The infamous excesses of Champagne-class travel and lavish Washington cocktail parties have been reined in a little in recent years, but this is still an organisation a world apart from the one it is meant to be treating.
As yesterday's annual World Development Report, and the World Bank's annual report due later today make plain, there is more poverty than ever. Whatever it was the Bank and other organisations were doing in the past, it hasn't succeeded. Indeed, great chunks of money have been utterly squandered. The question is whether the new ideas will be any more effective.
The rhetoric is certainly changing under the presidency of James Wolfensohn, if nothing else. There is a sharper focus on poverty-reduction rather than the abstraction of "economic development". There is also a greater political sophistication when it comes to dealing with unpalatable regimes. For about the first time in the Bank's history, it emphasises the importance of listening to people at the grassroots and, importantly, of rooting out corruption.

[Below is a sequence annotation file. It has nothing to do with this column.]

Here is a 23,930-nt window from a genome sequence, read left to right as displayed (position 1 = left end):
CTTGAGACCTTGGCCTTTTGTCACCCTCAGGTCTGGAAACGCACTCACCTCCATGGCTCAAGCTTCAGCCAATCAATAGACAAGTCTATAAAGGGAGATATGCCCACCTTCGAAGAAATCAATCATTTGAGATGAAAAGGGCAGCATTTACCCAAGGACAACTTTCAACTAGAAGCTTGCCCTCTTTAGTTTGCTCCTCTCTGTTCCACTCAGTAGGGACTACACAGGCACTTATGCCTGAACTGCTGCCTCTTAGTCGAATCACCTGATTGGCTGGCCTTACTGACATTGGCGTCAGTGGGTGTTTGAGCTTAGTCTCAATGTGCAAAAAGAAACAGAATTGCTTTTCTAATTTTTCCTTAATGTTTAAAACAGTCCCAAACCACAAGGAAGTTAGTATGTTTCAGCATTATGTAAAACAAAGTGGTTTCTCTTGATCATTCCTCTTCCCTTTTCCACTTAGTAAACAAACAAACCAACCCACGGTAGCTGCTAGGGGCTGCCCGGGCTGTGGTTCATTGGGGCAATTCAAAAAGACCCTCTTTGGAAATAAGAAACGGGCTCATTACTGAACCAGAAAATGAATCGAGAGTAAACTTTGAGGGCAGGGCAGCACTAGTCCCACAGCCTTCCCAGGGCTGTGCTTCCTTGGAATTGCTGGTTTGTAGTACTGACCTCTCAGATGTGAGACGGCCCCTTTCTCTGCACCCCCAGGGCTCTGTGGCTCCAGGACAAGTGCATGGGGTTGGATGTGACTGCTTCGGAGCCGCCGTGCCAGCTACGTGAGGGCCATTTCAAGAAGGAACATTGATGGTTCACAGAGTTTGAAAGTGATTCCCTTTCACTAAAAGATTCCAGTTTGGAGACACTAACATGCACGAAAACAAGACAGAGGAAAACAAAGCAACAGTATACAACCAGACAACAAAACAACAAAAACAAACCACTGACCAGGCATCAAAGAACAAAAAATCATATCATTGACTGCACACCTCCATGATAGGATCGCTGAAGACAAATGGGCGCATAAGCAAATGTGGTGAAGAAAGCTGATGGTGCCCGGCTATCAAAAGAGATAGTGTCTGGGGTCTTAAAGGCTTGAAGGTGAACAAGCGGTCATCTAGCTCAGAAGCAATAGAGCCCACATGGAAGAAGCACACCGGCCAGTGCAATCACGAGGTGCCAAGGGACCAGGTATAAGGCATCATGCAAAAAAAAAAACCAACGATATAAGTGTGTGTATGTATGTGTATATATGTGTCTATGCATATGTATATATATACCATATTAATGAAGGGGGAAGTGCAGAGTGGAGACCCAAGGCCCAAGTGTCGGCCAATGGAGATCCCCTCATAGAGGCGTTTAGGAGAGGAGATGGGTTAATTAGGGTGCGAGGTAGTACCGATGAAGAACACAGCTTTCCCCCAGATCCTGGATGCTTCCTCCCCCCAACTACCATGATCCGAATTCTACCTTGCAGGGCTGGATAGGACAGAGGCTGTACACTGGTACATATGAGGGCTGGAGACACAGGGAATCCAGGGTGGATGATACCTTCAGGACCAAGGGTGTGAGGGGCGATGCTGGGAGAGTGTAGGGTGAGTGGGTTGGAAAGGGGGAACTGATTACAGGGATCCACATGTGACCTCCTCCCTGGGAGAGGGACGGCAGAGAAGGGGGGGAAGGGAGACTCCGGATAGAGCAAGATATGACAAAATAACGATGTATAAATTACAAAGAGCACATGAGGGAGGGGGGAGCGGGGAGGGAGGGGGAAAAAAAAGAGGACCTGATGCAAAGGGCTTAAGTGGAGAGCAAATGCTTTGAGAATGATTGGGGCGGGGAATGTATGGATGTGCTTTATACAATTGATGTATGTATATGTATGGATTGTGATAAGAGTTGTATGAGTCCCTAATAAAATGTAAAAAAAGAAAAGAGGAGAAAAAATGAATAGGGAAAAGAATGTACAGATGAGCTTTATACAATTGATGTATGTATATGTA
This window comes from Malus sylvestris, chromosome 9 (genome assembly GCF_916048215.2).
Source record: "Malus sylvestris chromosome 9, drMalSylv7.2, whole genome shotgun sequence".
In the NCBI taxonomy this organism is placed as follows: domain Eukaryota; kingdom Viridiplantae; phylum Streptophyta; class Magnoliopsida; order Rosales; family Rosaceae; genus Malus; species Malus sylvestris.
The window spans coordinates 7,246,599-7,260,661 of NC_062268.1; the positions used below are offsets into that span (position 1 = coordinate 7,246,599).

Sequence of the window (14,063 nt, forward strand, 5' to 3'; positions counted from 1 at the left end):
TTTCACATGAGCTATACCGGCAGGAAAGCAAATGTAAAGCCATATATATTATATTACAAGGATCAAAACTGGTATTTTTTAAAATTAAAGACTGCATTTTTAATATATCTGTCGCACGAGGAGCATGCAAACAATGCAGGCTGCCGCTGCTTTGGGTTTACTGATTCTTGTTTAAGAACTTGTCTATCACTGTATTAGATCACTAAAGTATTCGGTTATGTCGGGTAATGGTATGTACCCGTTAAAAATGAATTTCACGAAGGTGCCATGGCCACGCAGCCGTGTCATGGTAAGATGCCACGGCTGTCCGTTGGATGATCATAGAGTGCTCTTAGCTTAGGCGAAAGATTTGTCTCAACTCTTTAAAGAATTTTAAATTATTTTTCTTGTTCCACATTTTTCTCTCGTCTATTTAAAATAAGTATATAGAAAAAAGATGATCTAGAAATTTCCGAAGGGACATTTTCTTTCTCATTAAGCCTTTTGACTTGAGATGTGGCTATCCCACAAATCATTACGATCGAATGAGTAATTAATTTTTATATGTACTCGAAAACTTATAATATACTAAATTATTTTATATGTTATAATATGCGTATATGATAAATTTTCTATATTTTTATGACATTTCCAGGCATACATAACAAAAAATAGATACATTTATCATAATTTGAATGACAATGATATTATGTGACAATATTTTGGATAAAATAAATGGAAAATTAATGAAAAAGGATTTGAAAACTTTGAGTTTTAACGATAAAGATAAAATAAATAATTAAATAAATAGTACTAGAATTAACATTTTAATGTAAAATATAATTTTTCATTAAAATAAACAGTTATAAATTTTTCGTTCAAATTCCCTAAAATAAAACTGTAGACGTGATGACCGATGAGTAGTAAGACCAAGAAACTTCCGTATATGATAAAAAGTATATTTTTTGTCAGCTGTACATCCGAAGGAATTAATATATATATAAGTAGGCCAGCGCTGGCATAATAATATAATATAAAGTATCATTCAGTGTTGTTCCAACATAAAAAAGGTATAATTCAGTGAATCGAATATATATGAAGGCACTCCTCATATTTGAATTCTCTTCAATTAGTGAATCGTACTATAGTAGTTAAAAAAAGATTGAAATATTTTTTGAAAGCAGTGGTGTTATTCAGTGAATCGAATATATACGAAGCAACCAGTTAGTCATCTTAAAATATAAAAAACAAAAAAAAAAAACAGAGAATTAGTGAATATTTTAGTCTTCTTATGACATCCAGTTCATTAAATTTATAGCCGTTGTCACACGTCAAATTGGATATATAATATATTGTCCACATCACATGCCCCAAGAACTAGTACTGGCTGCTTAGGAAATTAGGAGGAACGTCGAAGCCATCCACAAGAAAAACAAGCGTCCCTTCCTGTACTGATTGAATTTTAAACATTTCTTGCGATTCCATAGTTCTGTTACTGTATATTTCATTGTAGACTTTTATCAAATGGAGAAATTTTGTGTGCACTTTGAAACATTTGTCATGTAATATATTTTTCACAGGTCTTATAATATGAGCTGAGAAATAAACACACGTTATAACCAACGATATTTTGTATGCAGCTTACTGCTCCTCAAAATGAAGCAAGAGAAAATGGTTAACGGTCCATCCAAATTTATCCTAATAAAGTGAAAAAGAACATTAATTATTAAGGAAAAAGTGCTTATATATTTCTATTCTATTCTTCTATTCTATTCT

In the past, the World Bank has Outlook: tacitly colluded in this corruption, contributing to the Third World debt problem it now wants to solve by lending freely to dictators and their cronies, people who were all the while lining their Swiss bank accounts with our Western money.
Now it wants to fight for the little guy. Whether this is possible in an organisation which has to maintain diplomatic relations with its members - national governments of all types, good, incompetent and downright unpleasant - remains to be seen. Economic growth blooms from within, supported by local enterprise, stable institutions, the rule of law and sound public policy. In the end countries have to develop themselves; it cannot be grafted on from outside by people whose idea of hardship is flying economy.Reuse content